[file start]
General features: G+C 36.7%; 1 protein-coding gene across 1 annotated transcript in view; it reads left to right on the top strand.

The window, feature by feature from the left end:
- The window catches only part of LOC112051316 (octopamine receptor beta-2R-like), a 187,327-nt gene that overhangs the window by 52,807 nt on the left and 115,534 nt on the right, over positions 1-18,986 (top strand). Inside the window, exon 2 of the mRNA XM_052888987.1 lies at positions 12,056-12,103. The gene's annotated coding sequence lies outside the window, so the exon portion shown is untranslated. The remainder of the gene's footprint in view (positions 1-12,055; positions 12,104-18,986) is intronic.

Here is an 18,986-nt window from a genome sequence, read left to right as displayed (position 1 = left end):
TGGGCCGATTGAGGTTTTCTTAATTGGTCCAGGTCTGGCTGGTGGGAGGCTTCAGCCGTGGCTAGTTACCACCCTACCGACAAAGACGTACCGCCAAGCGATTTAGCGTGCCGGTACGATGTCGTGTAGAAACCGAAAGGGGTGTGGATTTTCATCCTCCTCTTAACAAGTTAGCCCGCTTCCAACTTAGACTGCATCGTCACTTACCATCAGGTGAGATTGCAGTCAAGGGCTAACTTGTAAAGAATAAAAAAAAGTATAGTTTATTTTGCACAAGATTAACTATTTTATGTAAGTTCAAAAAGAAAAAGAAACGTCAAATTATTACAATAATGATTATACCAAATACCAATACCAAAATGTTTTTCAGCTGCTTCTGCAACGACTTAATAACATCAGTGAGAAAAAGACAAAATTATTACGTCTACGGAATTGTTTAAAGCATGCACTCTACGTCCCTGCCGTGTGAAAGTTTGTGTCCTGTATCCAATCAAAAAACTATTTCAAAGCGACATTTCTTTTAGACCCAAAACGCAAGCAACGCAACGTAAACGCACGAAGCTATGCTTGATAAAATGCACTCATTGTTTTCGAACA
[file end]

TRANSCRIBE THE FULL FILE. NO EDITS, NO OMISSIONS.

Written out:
General features: G+C 36.7%; 1 protein-coding gene across 1 annotated transcript in view; it reads left to right on the top strand.

The window, feature by feature from the left end:
- The window catches only part of LOC112051316 (octopamine receptor beta-2R-like), a 187,327-nt gene that overhangs the window by 52,807 nt on the left and 115,534 nt on the right, over positions 1-18,986 (top strand). Inside the window, exon 2 of the mRNA XM_052888987.1 lies at positions 12,056-12,103. The gene's annotated coding sequence lies outside the window, so the exon portion shown is untranslated. The remainder of the gene's footprint in view (positions 1-12,055; positions 12,104-18,986) is intronic.

Here is an 18,986-nt window from a genome sequence, read left to right as displayed (position 1 = left end):
TGGGCCGATTGAGGTTTTCTTAATTGGTCCAGGTCTGGCTGGTGGGAGGCTTCAGCCGTGGCTAGTTACCACCCTACCGACAAAGACGTACCGCCAAGCGATTTAGCGTGCCGGTACGATGTCGTGTAGAAACCGAAAGGGGTGTGGATTTTCATCCTCCTCTTAACAAGTTAGCCCGCTTCCAACTTAGACTGCATCGTCACTTACCATCAGGTGAGATTGCAGTCAAGGGCTAACTTGTAAAGAATAAAAAAAAGTATAGTTTATTTTGCACAAGATTAACTATTTTATGTAAGTTCAAAAAGAAAAAGAAACGTCAAATTATTACAATAATGATTATACCAAATACCAATACCAAAATGTTTTTCAGCTGCTTCTGCAACGACTTAATAACATCAGTGAGAAAAAGACAAAATTATTACGTCTACGGAATTGTTTAAAGCATGCACTCTACGTCCCTGCCGTGTGAAAGTTTGTGTCCTGTATCCAATCAAAAAACTATTTCAAAGCGACATTTCTTTTAGACCCAAAACGCAAGCAACGCAACGTAAACGCACGAAGCTATGCTTGATAAAATGCACTCATTGTTTTCGAACA